When stress chronically affects you, you may have symptoms like muscle pain, anxiety, insomnia, or hormone imbalance. Putting one or more relaxation techniques into practice each day can help you fight chronic stress and reverse its effects over time.
1. Progressive Muscle Relaxation
Mental stress accumulates as physical tension in the body, and progressive muscle relaxation is a demonstration of that. It involves tightly contracting, briefly holding and then releasing one muscle group at a time.
“I find that deep breathing and meditation help me handle practically any situation.”
~ Nathan East
Lying down or sitting, begin either at the top of your body with your scalp or at the bottom with your feet. Contract each muscle group one by one, holding the squeeze for the slow count of three. Inhale during the contraction and exhale during the release. If you want, play some relaxing music or diffuse some aromatherapy oils to enhance the mood.
2. Deep Breathing Exercises
Ever felt like you’re in “fight or flight” mode pretty much every day under the stress of work, parenting, or something else? Stress is normal. But it’s important you calm down the nervous system and return to homeostasis to prevent developing stress-related diseases.
Slow, deep breathing activates your autonomous nervous system and soothes your central nervous system. Effectively, it takes you out of the “fight or flight” mode where you feel continually “wired.”
“Reduce the stress levels in your life through relaxation techniques like meditation, deep breathing, and exercise. You’ll look and feel way better for it.”
~ Suzanne Somers
“From breathing techniques, muscle toning to overall flexibility and relaxation, my Pilates sessions have become something of a weekly necessity that keeps me fit, happy and energized.”
~ Pippa Middleton
If it helps, count slowly to four on your exhale, hold for the count of two or three, and exhale for the slow count of eight. Your exhale should last longer than your inhale to promote a deeper state of relaxation. Holding your breath also helps slow it down and lower biometrics like your heart rate and blood pressure.
Do your deep breathing in an upright seated position. Good posture allows more air to enter your lungs. Fill up your lungs to their maximal capacity on inhales and exhale fully to make a complete carbon dioxide exchange. This can help not just with relaxation, but even mental clarity and alertness. Deep breathing helps oxygenate your body and brain, and you only need to do it for about 2 minutes for results.
3. Full Body Scan
A full-body scan is somewhat similar to progressive muscle relaxation, but it’s more of a visualization practice. It’s a good technique to use when you’re in public and the best thing you can do is close your eyes to relax in times of stress.
Like with progressive muscle relaxation, you start at the top or bottom of your body and move the opposite direction. You do the same for a full-body scan, but you’re only moving your awareness through your body. Visualize light or water flushing through each area part by part. Every time you inhale deeply, move the light or water along to the next body part. Exhale slowly and visualize the light or water flooding that area.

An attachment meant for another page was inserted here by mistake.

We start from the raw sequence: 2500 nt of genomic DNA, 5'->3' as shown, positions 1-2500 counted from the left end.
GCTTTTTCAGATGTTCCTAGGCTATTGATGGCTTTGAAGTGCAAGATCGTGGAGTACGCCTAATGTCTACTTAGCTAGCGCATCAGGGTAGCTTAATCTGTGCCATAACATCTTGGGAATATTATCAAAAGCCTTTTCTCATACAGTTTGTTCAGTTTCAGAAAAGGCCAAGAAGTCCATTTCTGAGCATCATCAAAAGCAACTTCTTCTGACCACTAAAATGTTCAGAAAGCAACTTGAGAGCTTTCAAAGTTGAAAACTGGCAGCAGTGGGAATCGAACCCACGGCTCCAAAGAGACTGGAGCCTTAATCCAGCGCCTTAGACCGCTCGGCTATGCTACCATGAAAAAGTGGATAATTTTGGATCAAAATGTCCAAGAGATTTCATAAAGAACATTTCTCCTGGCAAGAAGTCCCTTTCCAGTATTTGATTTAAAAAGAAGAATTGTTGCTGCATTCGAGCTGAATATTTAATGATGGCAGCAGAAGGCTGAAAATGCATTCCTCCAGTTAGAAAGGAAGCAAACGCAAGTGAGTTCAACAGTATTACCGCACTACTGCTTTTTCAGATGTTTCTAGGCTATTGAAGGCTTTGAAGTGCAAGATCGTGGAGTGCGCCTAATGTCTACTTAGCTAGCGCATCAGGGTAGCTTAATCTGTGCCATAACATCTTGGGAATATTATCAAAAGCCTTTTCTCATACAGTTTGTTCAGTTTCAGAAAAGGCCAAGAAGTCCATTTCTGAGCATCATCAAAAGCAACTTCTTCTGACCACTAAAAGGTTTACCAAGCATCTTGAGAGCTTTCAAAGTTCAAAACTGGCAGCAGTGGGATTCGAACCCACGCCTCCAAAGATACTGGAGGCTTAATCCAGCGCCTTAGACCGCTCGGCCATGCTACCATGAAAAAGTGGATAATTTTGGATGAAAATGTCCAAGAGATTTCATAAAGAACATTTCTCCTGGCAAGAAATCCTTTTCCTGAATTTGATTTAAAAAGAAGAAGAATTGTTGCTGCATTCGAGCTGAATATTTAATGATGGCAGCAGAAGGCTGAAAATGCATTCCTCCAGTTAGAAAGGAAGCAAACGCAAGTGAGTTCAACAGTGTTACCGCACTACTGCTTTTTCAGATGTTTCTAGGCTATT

4. Mindful Meditation
Mindful meditation is simply remaining aware of your thoughts and sitting in silence. The aim is to not react to the thoughts you observe but to just observe them. Research shows that as little as two minutes a day is all it takes to see a reduction in stress levels. You can also repeat a two-minute meditation session any time you feel stressed during the day.
“How does one practice mindfulness? Sit in meditation. Be aware of only your breath.”
~ Gautama Buddha
If mindful meditation is hard for you, start with a guided meditation or try a deep breathing exercise. These give you something on which to focus your mind. With practice, start doing mindful meditation, in which you sit in complete silence without controlling your breath. With your eyes closed and muscles relaxed, the goal is to watch the activities of your mind without attachment or identification with them.
Research shows the brain makes positive changes over time with meditation practice, with noticeable differences in brain scans. It can even grow in size, which is a significant sign of health.
Massage improves circulation and relieves muscle tension, allowing you to quickly relieve physical stress. According to research, just 10 minutes of massage can get your nervous system out of “fight or flight” and ease anxiety.
Self-massage tools like foam rollers and massage balls can help you work out muscle tightness through myofascial release–a massage technique for stimulating the fibrous fascia layer outside the muscle. The fascia is filled with nerves and prone to remaining tight even when a muscle is not. Myofascial release has been shown to boost the body’s production of endorphins and lower levels of the stress hormone cortisol.
In addition to myofascial release tools, massage chairs, foot massagers and other electronic massage devices are options. While not all do a professional job, they can help you relax and manage stress.
The Importance of Relaxation
Whether you do them in the morning to combat anxiety or in the night to help with insomnia, relaxation techniques are effective. They have too many benefits to count, from managing stress to dissolving physical tension that can lead to pain in muscles. By soothing your nervous system, relaxation techniques can help you deal with a high-stress job or with stressful periods in life.